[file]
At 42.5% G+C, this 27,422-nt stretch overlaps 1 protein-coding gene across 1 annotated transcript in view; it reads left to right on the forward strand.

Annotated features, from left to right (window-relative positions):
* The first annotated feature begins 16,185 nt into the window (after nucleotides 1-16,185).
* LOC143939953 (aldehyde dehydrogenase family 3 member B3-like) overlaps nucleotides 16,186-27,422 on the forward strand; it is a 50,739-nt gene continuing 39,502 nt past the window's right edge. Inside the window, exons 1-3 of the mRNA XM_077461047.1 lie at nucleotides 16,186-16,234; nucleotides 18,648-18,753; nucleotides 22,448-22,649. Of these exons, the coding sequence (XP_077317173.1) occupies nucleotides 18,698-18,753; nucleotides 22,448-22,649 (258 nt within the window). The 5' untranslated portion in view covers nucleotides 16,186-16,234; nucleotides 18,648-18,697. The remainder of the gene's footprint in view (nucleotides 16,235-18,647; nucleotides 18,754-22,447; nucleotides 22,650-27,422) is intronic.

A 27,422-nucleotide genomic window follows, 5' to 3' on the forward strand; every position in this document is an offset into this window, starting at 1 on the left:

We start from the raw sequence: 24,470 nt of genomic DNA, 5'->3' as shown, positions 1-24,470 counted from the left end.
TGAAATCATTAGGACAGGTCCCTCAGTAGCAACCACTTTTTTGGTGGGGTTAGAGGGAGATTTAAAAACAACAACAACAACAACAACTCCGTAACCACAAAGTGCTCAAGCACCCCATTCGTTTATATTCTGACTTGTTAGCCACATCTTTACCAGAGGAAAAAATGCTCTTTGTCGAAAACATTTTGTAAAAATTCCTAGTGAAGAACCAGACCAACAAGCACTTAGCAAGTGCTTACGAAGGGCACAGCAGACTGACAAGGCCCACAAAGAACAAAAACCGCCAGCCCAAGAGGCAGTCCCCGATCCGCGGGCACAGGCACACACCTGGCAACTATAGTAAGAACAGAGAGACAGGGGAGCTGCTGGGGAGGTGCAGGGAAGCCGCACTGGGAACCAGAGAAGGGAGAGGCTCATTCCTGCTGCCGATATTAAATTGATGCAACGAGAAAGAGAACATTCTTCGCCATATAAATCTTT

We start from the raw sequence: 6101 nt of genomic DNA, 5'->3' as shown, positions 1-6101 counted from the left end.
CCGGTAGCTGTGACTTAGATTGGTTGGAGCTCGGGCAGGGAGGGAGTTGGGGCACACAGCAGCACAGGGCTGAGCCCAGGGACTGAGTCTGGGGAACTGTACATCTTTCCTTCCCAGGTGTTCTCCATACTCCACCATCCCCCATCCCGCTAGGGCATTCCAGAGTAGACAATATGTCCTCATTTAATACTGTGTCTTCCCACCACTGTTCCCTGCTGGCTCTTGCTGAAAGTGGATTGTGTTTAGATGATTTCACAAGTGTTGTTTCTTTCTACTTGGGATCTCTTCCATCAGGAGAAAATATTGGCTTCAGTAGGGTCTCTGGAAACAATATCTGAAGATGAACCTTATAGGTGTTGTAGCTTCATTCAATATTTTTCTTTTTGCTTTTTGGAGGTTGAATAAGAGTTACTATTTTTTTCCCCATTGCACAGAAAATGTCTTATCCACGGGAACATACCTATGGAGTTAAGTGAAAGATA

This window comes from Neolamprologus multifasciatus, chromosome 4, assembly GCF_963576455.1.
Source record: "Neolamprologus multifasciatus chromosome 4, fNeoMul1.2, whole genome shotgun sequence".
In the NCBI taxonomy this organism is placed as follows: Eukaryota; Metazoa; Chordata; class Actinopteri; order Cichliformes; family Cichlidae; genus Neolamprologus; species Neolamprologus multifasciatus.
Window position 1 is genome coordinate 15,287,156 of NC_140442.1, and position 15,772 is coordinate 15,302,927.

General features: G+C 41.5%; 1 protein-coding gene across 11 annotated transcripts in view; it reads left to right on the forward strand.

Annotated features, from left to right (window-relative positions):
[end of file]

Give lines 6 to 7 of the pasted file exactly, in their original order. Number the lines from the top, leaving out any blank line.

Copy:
We start from the raw sequence: 24,470 nt of genomic DNA, 5'->3' as shown, positions 1-24,470 counted from the left end.
TGAAATCATTAGGACAGGTCCCTCAGTAGCAACCACTTTTTTGGTGGGGTTAGAGGGAGATTTAAAAACAACAACAACAACAACAACTCCGTAACCACAAAGTGCTCAAGCACCCCATTCGTTTATATTCTGACTTGTTAGCCACATCTTTACCAGAGGAAAAAATGCTCTTTGTCGAAAACATTTTGTAAAAATTCCTAGTGAAGAACCAGACCAACAAGCACTTAGCAAGTGCTTACGAAGGGCACAGCAGACTGACAAGGCCCACAAAGAACAAAAACCGCCAGCCCAAGAGGCAGTCCCCGATCCGCGGGCACAGGCACACACCTGGCAACTATAGTAAGAACAGAGAGACAGGGGAGCTGCTGGGGAGGTGCAGGGAAGCCGCACTGGGAACCAGAGAAGGGAGAGGCTCATTCCTGCTGCCGATATTAAATTGATGCAACGAGAAAGAGAACATTCTTCGCCATATAAATCTTT